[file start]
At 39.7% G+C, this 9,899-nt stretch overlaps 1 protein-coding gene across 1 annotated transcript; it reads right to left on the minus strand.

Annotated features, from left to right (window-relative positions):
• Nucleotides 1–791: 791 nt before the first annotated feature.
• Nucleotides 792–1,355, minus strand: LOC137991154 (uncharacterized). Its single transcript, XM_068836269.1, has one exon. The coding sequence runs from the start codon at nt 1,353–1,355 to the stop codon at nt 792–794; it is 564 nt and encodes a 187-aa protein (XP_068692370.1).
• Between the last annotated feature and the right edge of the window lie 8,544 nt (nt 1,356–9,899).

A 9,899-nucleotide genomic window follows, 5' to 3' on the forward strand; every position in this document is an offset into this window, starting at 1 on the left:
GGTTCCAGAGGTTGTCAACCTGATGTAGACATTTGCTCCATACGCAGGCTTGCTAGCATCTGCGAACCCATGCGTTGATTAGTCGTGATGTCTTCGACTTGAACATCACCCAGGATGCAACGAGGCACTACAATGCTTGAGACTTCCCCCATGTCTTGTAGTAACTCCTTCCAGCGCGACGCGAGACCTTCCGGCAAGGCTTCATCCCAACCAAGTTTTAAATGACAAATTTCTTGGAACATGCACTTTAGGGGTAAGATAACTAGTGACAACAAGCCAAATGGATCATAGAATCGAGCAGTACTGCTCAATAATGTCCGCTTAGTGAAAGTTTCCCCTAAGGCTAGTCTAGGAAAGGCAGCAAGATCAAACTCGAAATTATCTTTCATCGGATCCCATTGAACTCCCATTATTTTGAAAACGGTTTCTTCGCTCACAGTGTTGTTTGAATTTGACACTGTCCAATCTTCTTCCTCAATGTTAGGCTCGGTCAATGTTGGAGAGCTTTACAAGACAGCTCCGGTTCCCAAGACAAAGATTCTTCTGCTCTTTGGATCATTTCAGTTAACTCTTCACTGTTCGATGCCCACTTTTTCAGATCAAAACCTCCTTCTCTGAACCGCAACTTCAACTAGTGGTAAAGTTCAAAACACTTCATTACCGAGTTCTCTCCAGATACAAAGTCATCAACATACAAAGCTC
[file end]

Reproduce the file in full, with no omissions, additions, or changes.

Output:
At 39.7% G+C, this 9,899-nt stretch overlaps 1 protein-coding gene across 1 annotated transcript; it reads right to left on the minus strand.

Annotated features, from left to right (window-relative positions):
• Nucleotides 1–791: 791 nt before the first annotated feature.
• Nucleotides 792–1,355, minus strand: LOC137991154 (uncharacterized). Its single transcript, XM_068836269.1, has one exon. The coding sequence runs from the start codon at nt 1,353–1,355 to the stop codon at nt 792–794; it is 564 nt and encodes a 187-aa protein (XP_068692370.1).
• Between the last annotated feature and the right edge of the window lie 8,544 nt (nt 1,356–9,899).

A 9,899-nucleotide genomic window follows, 5' to 3' on the forward strand; every position in this document is an offset into this window, starting at 1 on the left:
GGTTCCAGAGGTTGTCAACCTGATGTAGACATTTGCTCCATACGCAGGCTTGCTAGCATCTGCGAACCCATGCGTTGATTAGTCGTGATGTCTTCGACTTGAACATCACCCAGGATGCAACGAGGCACTACAATGCTTGAGACTTCCCCCATGTCTTGTAGTAACTCCTTCCAGCGCGACGCGAGACCTTCCGGCAAGGCTTCATCCCAACCAAGTTTTAAATGACAAATTTCTTGGAACATGCACTTTAGGGGTAAGATAACTAGTGACAACAAGCCAAATGGATCATAGAATCGAGCAGTACTGCTCAATAATGTCCGCTTAGTGAAAGTTTCCCCTAAGGCTAGTCTAGGAAAGGCAGCAAGATCAAACTCGAAATTATCTTTCATCGGATCCCATTGAACTCCCATTATTTTGAAAACGGTTTCTTCGCTCACAGTGTTGTTTGAATTTGACACTGTCCAATCTTCTTCCTCAATGTTAGGCTCGGTCAATGTTGGAGAGCTTTACAAGACAGCTCCGGTTCCCAAGACAAAGATTCTTCTGCTCTTTGGATCATTTCAGTTAACTCTTCACTGTTCGATGCCCACTTTTTCAGATCAAAACCTCCTTCTCTGAACCGCAACTTCAACTAGTGGTAAAGTTCAAAACACTTCATTACCGAGTTCTCTCCAGATACAAAGTCATCAACATACAAAGCTC